Flywheel energy storage (FES) works by accelerating a rotor (flywheel) to a very high speed and maintaining the energy in the system as rotational energy. When energy is extracted from the system, the flywheel's rotational speed is reduced as a consequence of the principle of conservation of energy; adding energy to the system correspondingly results in an increase in the speed of the flywheel.
Most FES systems use electricity to accelerate and decelerate the flywheel, but devices that directly use mechanical energy are being developed.
Advanced FES systems have rotors made of high strength carbon filaments, suspended by magnetic bearings, and spinning at speeds from 20,000 to over 50,000 rpm in a vacuum enclosure. Such flywheels can come up to speed in a matter of minutes — much quicker than some other forms of energy storage.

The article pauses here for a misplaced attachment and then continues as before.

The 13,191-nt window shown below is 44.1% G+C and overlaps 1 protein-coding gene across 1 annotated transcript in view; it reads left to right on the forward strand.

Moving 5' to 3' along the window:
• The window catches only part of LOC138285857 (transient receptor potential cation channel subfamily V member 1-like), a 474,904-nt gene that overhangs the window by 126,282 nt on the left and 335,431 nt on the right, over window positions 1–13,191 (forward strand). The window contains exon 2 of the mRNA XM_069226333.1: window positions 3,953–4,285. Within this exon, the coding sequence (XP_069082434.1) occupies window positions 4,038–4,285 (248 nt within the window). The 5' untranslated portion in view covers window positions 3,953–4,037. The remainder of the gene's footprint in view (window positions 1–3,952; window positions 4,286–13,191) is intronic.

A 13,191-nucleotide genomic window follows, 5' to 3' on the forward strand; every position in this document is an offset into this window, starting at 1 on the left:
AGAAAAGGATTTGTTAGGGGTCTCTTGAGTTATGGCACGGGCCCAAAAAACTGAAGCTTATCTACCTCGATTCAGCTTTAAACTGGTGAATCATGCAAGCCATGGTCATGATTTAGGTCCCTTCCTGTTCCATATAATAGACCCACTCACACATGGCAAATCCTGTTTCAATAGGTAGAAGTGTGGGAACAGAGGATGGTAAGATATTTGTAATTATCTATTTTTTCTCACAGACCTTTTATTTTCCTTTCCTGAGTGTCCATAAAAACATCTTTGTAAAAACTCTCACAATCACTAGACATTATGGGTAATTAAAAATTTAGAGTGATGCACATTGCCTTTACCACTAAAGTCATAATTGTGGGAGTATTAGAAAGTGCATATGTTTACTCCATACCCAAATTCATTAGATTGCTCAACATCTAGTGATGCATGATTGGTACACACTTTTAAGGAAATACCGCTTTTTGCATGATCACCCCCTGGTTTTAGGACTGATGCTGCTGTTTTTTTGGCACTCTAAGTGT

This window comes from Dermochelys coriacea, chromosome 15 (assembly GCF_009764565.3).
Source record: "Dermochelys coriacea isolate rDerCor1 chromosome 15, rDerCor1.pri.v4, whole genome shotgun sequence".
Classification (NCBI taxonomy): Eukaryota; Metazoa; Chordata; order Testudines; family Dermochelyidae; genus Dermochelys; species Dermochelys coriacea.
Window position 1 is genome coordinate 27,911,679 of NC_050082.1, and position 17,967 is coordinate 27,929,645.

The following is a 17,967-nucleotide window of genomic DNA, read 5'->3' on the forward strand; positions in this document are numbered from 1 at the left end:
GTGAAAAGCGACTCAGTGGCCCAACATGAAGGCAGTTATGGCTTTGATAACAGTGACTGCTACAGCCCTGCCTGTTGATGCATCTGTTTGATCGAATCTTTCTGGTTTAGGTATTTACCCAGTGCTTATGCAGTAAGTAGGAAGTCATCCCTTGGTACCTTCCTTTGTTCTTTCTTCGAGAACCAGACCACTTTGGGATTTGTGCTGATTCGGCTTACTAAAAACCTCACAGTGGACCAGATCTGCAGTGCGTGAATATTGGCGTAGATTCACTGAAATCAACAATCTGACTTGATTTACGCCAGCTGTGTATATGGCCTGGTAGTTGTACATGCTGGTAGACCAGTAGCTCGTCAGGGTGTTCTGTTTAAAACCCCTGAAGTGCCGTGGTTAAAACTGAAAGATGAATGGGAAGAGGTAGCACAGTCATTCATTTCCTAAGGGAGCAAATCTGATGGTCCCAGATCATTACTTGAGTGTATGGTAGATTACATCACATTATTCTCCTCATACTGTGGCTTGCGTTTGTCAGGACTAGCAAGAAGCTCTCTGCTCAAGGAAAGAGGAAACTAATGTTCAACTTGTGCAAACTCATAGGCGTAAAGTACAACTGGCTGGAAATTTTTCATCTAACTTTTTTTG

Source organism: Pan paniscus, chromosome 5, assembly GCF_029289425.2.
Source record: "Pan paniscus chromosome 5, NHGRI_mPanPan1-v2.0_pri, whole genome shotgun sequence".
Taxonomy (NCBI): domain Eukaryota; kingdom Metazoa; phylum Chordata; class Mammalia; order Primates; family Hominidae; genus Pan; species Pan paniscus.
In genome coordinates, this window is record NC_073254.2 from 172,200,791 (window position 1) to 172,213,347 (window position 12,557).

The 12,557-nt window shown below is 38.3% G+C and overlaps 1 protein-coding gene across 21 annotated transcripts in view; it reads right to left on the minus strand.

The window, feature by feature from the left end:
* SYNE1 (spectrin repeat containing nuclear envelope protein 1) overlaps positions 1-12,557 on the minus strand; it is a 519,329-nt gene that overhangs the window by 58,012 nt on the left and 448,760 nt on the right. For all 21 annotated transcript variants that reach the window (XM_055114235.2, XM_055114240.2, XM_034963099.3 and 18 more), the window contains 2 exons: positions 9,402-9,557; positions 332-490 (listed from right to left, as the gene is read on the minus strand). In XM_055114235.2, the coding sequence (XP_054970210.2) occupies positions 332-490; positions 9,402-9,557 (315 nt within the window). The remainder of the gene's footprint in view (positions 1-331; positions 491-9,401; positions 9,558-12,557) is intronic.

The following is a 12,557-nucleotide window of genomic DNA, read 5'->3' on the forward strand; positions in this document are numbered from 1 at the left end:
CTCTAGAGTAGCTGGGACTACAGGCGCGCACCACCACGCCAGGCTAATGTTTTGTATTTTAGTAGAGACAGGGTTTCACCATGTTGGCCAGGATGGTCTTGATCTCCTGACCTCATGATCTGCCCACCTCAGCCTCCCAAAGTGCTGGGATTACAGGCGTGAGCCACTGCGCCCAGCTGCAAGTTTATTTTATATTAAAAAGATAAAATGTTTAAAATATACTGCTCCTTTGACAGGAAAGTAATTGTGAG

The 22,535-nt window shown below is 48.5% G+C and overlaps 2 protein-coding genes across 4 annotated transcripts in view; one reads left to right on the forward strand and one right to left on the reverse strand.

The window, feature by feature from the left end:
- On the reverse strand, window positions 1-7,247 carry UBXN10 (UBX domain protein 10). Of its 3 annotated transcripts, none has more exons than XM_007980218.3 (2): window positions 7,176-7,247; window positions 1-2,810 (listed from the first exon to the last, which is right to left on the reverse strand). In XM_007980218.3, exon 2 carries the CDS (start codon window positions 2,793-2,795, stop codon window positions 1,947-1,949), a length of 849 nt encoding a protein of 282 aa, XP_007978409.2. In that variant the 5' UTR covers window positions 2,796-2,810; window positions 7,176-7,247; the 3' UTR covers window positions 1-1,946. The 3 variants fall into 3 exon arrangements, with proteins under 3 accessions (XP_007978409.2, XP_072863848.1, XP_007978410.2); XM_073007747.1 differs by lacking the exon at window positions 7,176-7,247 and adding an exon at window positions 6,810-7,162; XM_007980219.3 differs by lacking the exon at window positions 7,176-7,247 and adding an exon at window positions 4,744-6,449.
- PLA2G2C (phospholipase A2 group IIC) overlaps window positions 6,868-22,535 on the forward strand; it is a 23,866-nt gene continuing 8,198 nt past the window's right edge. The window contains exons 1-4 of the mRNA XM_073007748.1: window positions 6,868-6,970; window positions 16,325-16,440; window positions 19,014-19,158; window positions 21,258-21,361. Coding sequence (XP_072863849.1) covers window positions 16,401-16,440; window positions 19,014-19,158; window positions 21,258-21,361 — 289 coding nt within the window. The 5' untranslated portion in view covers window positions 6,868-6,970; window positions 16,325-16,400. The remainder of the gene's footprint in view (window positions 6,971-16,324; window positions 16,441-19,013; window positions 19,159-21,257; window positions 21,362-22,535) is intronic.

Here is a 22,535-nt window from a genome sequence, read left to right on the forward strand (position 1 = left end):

Other articles related to "flywheel energy storage, flywheels, flywheel":
... Flywheels are not as adversely affected by temperature changes, can operate at a much wider temperature range, and are not subject to many of the common failures of chemical rechargeable batteries ... which operate for a finite period of roughly 36 months, a flywheel can potentially have an indefinite working lifespan ... Flywheels built as part of James Watt steam engines have been continuously working for more than two hundred years ...
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